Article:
Bloomberg View columnist Barry Ritholtz countered that valuation is largely driven by psychology.  We are experiencing a bull market in American stocks, which can be defined (in psychological terms) as a period when investors become willing to pay more and more for a dollar of earnings.  Eventually this will turn around, and the regional performance gap between the U.S. and Europe will reverse.

But for Ritholtz, the important issue is timing.  You could have used Kaissar’s argument four or five years ago, gotten out of U.S. equities, and you would have missed a nice runup while foreign stocks were going nowhere.  Is it possible that the same will be true over the next few years?  (Hint: it is definitely possible.)

Kaissar responded with a definition of risk vs. valuations—the idea that investors are generally willing to pay more for less risky stocks.  So can we make an argument that the S&P 500—with a price-to-book ratio about twice as high as the EAFE basket of stocks—is half as risky as stocks trading in the rest of the world?  He doesn’t think so, and the conclusion is that American stocks are mispriced.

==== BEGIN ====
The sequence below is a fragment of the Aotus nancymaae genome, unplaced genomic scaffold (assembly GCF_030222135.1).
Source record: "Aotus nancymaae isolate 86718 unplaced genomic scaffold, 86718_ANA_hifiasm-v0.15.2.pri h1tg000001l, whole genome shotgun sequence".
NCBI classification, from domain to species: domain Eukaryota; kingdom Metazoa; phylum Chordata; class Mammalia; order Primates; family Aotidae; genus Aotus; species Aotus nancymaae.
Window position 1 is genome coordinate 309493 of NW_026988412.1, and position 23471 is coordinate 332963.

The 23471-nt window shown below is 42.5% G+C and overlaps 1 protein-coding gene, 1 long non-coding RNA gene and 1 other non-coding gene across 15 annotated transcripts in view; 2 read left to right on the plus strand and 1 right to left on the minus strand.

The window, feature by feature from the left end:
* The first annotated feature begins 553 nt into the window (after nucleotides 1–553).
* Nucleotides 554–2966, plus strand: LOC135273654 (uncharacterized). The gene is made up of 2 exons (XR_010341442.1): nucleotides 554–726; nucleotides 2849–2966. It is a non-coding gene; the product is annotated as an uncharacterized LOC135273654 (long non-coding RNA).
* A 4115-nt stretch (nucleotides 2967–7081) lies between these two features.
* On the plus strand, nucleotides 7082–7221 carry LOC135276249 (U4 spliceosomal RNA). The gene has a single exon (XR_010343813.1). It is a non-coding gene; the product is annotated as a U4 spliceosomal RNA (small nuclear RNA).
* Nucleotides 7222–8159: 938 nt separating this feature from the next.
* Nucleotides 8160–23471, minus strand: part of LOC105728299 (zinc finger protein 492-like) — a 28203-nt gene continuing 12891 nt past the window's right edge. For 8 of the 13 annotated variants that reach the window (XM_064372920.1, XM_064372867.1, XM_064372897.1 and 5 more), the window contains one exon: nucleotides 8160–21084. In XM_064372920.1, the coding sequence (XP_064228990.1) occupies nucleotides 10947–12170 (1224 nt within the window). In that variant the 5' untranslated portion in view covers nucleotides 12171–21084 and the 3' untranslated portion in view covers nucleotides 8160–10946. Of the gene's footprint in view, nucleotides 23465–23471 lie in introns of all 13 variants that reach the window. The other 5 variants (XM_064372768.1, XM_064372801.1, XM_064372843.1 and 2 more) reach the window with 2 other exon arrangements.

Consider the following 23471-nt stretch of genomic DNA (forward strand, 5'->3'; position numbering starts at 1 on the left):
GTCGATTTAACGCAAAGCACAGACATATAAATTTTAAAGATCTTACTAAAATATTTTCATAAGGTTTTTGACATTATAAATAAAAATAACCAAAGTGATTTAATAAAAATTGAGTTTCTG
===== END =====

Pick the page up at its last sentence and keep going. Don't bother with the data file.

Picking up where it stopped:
Ritholtz says that rather than trying to time which part of the world is going to do better or worse, it’s better to own it all.  Instead of U.S. stocks vs. world stocks, own a portfolio that includes all of them in proportion.

Aha! says Kaissar.  U.S. investors commonly allocate 70 percent to 80 percent of their stocks to the U.S., even though U.S. stocks represent only 50 percent of global market capitalization.  He says that if you believe in true diversification, it would make more sense to create portfolios with a U.S. stock allocation that’s closer to 45 percent, tilting slightly toward the global stocks that are currently trading on sale.

Ritholtz makes a final argument, saying that sometimes cheap stocks get cheaper and continue to fall; other times expensive stocks get more expensive and keep going up.  He doesn’t want to abandon U.S. equities, but he finds common ground with Kaissar when he recommends that people with U.S.-heavy portfolios consider diversifying into MSCI EAFE and MSCI EM indexes—not for timing purposes, but because it’s prudent diversification.  You can see exactly how boring the cocktail conversations of stock analysts can be by viewing the entire discussion here: